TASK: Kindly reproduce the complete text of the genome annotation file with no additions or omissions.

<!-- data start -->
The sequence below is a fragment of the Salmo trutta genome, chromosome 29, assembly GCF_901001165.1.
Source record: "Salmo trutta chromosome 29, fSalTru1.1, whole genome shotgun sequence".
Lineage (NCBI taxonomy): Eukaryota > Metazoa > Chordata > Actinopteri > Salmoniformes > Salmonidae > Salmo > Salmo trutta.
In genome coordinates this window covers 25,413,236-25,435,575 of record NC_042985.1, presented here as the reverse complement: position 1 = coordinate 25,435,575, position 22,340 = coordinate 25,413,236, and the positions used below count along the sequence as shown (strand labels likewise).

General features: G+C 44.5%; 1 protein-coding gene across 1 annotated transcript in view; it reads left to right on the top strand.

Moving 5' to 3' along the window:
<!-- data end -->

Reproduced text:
The sequence below is a fragment of the Salmo trutta genome, chromosome 29, assembly GCF_901001165.1.
Source record: "Salmo trutta chromosome 29, fSalTru1.1, whole genome shotgun sequence".
Lineage (NCBI taxonomy): Eukaryota > Metazoa > Chordata > Actinopteri > Salmoniformes > Salmonidae > Salmo > Salmo trutta.
In genome coordinates this window covers 25,413,236-25,435,575 of record NC_042985.1, presented here as the reverse complement: position 1 = coordinate 25,435,575, position 22,340 = coordinate 25,413,236, and the positions used below count along the sequence as shown (strand labels likewise).

General features: G+C 44.5%; 1 protein-coding gene across 1 annotated transcript in view; it reads left to right on the top strand.

Moving 5' to 3' along the window: